(Host intro) Rutland is celebrating the addition of a new professional theater company, The Actor’s Rep.
The company’s current production is also serving as a tribute to playwright Wendy Wasserstein, who passed away only three weeks ago. VPR’s Neal Charnoff goes Backstage with The Sister’s Rosenzweig.
(Charnoff) The Sister’s Rosenzweig is a classic example of Wendy Wasserstein’s ability to combine the personal with the political.
It’s the summer of 1991, and Eastern Europe is in the throes of liberation.
Sarah Goode is a wealthy single parent living in London. She welcomes her two sisters, Pfenni and Gorgeous, who have come to help her celebrate her 54th birthday. As with any family gathering, there is no shortage of tension, but as with most Wassertein plays, the drama provides fertile ground for comedy.
In this scene from the birthday party, Sarah’s daugtter Tess is with her Lithuanian boyfriend Tom. They plan to join the European revolution, which they’re explaining to a guest, Mr. Pim.
(Mr. Pim) “Tell me something, Tessie. Where does this passion for the Baltics come from?”
(Tom) “My dad is from Lithuania. And me uncle and me auntie still live there.”
(Mr. Pim) “There’s a decent old restaurant in Vilias.”
(Tessie) “The Old Celler, my Aunt Finny already told me.”
(Mr. Pim) “Tessie my love, do you think the state of Kentucky is viable without the United States?”
(Tom) “Lithuania has a people and culture independent of the Soviets.”
(Mr. Pim) “So does Kentucky.”
(Charnoff) After her birthday party, Sarah succumbs to the flirtations of one of the guests, Mervyn Kent. But in the morning, Mervyn finds that Sarah is reluctant to take the relationship any further.
(Mevryn) “I don’t understand what’s so wrong with you, Sarah. I like you.”
(Sarah) “Your world is very different from mine.” (Mervyn) “No it’s not. I changed my name from Cantlowitz and my daughter, the Isralie captain went to St. Pauls. And where did you come from Sarah?”
(Sarah) “Don’t proselytize me Merv.”
(Mervyn) “Sarah, you’re an American Jewish woman living in London working for a Chinese Hong Kong bank, and taking weekends at a Polish resort with a daughter who’s running off to Lithuania.”
(Sarah) “And who are you, my knight in shining armor? The furrier who came to dinner. Why won’t you give up Merv? I’m a cold bitter woman who’s turned her back on her family, her religion and her country. And I hold so much in. I harbor so much guilt and resentment that it all made me ill and capsized my ovaries. Isn’t that the way the oldest simulated story goes?”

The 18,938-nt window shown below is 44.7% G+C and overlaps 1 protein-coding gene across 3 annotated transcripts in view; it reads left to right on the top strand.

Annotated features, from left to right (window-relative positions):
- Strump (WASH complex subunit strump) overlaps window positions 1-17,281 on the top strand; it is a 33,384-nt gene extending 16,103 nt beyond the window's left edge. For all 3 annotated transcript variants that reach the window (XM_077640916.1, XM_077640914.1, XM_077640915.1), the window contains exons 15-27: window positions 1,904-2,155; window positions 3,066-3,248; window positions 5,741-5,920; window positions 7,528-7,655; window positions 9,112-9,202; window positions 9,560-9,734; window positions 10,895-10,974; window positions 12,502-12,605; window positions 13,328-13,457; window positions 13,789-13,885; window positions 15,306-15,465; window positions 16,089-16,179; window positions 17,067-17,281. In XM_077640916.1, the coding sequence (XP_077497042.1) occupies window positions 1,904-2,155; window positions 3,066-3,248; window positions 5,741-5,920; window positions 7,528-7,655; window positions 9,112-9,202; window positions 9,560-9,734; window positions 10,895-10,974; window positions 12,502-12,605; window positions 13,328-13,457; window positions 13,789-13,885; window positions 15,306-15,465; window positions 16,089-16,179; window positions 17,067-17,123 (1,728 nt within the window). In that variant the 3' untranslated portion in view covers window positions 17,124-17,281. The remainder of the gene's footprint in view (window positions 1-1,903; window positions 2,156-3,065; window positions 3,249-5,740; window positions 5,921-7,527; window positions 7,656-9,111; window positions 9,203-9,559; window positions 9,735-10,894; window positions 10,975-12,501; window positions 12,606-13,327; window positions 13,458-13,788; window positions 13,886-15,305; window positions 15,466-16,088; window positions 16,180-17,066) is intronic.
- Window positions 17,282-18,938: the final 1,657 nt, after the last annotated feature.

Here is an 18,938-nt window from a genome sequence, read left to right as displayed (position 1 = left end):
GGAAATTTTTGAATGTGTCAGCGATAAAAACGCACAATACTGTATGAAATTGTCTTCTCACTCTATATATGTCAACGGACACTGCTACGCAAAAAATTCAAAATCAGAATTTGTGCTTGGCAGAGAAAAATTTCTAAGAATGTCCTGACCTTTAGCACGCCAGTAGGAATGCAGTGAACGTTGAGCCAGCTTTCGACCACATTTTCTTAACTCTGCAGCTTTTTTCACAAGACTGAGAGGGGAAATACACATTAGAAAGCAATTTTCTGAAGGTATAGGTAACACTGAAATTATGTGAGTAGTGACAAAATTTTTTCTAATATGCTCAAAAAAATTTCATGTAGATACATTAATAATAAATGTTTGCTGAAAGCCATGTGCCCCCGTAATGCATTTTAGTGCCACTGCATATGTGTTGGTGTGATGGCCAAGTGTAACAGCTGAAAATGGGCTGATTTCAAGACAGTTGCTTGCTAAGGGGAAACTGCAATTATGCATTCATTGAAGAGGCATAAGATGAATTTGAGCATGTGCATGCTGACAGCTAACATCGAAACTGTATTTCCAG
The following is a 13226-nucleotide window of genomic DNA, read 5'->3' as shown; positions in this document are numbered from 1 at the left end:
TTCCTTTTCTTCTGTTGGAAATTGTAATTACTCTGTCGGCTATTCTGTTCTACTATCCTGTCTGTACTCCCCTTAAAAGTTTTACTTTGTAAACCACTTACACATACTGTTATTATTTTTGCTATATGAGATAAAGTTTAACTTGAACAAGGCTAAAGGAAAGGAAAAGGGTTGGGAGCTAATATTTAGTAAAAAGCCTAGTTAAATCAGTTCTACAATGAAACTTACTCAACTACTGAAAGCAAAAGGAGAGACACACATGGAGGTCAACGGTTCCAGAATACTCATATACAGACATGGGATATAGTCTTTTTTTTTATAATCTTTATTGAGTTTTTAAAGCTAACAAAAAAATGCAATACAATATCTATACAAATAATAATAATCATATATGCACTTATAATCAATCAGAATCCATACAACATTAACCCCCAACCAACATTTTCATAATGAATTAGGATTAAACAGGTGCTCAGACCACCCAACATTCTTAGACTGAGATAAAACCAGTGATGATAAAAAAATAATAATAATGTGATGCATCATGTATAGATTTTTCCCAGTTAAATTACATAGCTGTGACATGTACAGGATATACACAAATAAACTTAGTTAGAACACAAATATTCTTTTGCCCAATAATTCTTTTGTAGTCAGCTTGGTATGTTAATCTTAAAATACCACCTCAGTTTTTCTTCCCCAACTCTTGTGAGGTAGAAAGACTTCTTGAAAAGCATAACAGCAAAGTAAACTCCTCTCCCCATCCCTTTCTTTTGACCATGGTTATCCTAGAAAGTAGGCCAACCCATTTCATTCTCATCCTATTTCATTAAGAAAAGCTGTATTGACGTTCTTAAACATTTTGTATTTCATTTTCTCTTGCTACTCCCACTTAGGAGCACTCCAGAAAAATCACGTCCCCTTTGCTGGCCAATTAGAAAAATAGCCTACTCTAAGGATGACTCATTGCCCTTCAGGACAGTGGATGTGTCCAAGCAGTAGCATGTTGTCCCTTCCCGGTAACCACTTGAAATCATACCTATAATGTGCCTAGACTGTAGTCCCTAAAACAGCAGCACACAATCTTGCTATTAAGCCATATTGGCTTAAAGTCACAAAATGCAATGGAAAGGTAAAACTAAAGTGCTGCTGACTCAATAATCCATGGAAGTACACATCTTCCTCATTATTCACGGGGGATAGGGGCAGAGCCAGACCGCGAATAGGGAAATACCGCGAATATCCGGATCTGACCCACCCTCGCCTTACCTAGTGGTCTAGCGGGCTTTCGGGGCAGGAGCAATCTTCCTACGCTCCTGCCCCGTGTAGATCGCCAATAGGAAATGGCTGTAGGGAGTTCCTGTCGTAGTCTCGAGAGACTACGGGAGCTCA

(Charnoff) Wendy Wasserstein’s plays spoke to a generation of women discovering intellectual and personal independence. Her heroines were often ambitious and intelligent, while at the same time riddled with self-doubt.
Sandy Gartner of Rutland plays Sarah, and she is also one of Actor’s Rep’s Producing Directors.
Gartner points out the autobiographical nature of The Sisters Rosenzweig. The sister’s lives mirror those of Wasserstein’s own sisters, Sandra and Georgette.
(Sandy) “They’re three very very different women. They have gone in different directions. They’ve embraced their religion, or ignored that religion in very very different ways, and yet when they come together there is that bond of love between the three sisters, that family, that love.”
(Charnoff) Gartner says that one of Wasserstein’s talents was incorporating social issues into her plays, in this case the questions of ethnicity and religion.
(Sandy) “She’s witty, and she’s comedic and she banters, but she’s a very honest honest playwright. And she’s not afraid to tackle what’s going on with the decay of the American society, or class consciousness, or the falling apart of what’s happening in Europe. One of the missions of our theater group is to be able to bring that kind of caliber theater to the region as well, to bring more of a challenging edgy kind of a play.”
(Charnoff) Mervyn Kent is played by John Papais of Rutland . He is struck by Wasserstein’s ability to capture the lives of middle-aged people still trying to find themselves.
(Papais) “She concerned herself with issues of identity, self loathing and the possibility for intimacy and love when it seems no longer possible, or sadder yet, no longer necessary.”
(Charnoff)The Actor’s Rep production of The Sisters Rosenzweig is made especially bittersweet by the passing of Wendy Wasserstein.
John Papais recalls sharing the news with cast-mate Sandy Gartner.
(Papais) “I think we both heard it on the radio at the same time, and I think I called Sandy, and Sandy was in tears, and I said “Remember, she wrote a comedy”. And Chekhov wrote comedies too, and sometimes they’re played too much for the drama and not enough for the comedy. So I think we came to the next rehearsal with that vision of its so much about hope and life, and there was a part of Wendy in that room.”
(Charnoff) Sandy Gartner says that Wendy Wasserstein would be proud that the Actor’s Rep company is going ahead with their production of The Sisters Rosenzweig. Wasserstein dedicated the play to “all women who have endured and triumphed with the love of their sisters”.
For VPR Backstage, I’m Neal Charnoff.
Note: The Sisters Rosenszeig runs through Saturday at the Paramount Theater in Rutland.
Wendy Wasserstein’s sister Georgette Levy will be speaking with the audience following the Saturday matinee.